Blues Bytes


January 2022

Billy Boy Arnold
Come Back Baby, I Wish You Would
Jasmine Records

Billy Boy ArnoldBilly Boy Arnold got his recording start at age 17 in 1953, when he recorded “Hello Stranger” on the Cool label in Chicago, where he was given the nickname “Billy Boy.” In the early ’50s, he teamed with Bo Diddley and played harmonica on several Diddley tracks for Checker Records in 1955, including two of his biggest, “I’m A Man” and “Bo Diddley.” At the same time, Arnold recorded a couple of tracks of his own for Checker, which were not released at the time (subsequently released in the Chess Blues box set). That same year, he signed a contract with Vee-Jay Records, where he recorded several tracks that have settled in as blues standards over the years.

The U.K. label Jasmine Records has released a number of compilation sets from blues and R&B stars of the ’40s, ’50s, and ’60s over the past few years. Since many of these recordings having fallen out of print in recent years and have become quite expensive to collect, the label has been a godsend to many blues fans. Arnold’s early recordings have fallen in that category for a while, and Jasmine has done blues fans a service by compiling these recordings in Come Back Baby, I Wish You Would, which includes all of Arnold’s recordings: the 1953 Cool recordings, the Checker recordings (solo and with Diddley), and all of his Vee-Jay tracks.

Arnold learned harmonica at the feet of John Lee “Sonny Boy” Williamson (meeting the harmonica legend shortly before his untimely death in 1948) and played in Diddley’s band for a while. Both of those influences figure prominently in his early work. “I Wish You Would,” one of Arnold’s biggest tunes, incorporates that great “Diddley Beat” as its rhythm and his harmonica playing invokes the first Williamson’s style time and time again on these tracks (as well as his contemporaries Little Walter and Junior Wells).

Of course, all of the standout Vee-Jay tracks are present, including “I Wish You Would,” the oft-covered “I Ain’t Got You,” “Don’t Stay Out All Night,” “I Was Fooled,” “You’ve Got Me Wrong,” “Rockin’ Itis,” and the tragic “Prisoner’s Plea.” Jasmine also includes the five tracks by Bo Diddley that feature Arnold’s harmonica backing, so listeners will have a fresh copy of “I’m A Man,” and “Bo Diddley” with re-mastered sound. While there is some background noise present on a few tracks, particularly Arnold’s solo Checker tunes, the sound is an improvement from the previous collection on Charly from the early ’80s.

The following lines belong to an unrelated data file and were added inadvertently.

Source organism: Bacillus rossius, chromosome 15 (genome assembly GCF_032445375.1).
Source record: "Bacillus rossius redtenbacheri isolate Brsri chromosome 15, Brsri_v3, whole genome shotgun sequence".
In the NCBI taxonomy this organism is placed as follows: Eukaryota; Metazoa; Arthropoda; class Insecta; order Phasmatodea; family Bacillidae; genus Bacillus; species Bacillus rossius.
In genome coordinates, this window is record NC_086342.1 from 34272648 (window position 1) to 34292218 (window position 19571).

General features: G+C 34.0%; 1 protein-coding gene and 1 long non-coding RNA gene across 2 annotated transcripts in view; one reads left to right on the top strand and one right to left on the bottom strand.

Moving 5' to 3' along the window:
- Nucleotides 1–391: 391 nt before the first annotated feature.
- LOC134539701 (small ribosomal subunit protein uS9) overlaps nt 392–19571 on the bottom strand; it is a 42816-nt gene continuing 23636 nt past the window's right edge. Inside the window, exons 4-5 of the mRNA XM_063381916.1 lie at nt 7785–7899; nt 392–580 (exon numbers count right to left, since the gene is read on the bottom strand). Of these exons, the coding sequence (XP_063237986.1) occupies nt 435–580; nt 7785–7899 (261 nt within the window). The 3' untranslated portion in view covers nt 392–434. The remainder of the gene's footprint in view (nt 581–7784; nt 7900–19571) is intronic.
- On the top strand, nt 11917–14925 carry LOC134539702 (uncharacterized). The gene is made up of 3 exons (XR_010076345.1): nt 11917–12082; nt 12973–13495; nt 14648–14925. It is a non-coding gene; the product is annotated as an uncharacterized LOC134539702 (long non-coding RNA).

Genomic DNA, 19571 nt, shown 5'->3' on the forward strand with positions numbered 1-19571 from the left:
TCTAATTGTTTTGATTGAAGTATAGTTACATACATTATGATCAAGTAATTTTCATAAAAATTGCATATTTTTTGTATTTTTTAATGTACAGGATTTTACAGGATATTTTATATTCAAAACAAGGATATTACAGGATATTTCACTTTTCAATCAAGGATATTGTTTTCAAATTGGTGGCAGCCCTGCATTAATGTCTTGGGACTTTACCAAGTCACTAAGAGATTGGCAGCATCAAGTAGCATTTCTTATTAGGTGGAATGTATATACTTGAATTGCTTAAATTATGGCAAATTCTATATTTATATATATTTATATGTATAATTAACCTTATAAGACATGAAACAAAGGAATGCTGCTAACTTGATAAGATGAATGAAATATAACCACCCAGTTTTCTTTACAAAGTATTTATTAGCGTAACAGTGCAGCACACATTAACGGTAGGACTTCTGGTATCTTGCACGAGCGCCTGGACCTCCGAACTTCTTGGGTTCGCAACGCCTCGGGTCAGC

On these tracks, Arnold is backed by some of the Windy City’s finest musicians, including guitarists Diddley, Jody Williams, and Syl Johnson, pianists Otis Spann and Sunnyland Slim, drummers Clifton James and Earl Phillips, and bassists Willie Dixon and Mack Thompson. Listening to these early recordings, you get a feeling of Arnold’s confidence and exuberance as a harmonica player and vocalist, but it certainly had to give him even more confidence to have these masterful musicians playing behind him.

Arnold’s last recordings for Vee-Jay were in 1957. Although he did record the superb More Blues on the South Side for Prestige in 1963, his recording and performance opportunities dwindled in the ’60s until he ended up leaving the business and working in Chicago as a bus driver and, later, as a parole officer. He recorded sporadically until 1993, when he hooked up with Alligator Records for a pair of excellent releases (1993’s Back Where I Belong and 1995’s Eldorado Cadillac), followed by equally strong recordings for Electro-Fi and Stony Plain.

At 86, Arnold is now one of the elder statesmen of Chicago blues. He recently published his memoirs, The Blues Dream of Billy Boy Arnold, co-written by Kim Field, which provides a vivid description of the Chicago music scene of the past 70 years and his contributions to that scene.

Come Back Baby, I Wish You Would provides blues fans with the definitive look at Billy Boy Arnold’s earliest recordings. Hats off to Jasmine Records for compiling this set and getting this great music back out there for blues fans to enjoy.

--- Graham Clarke



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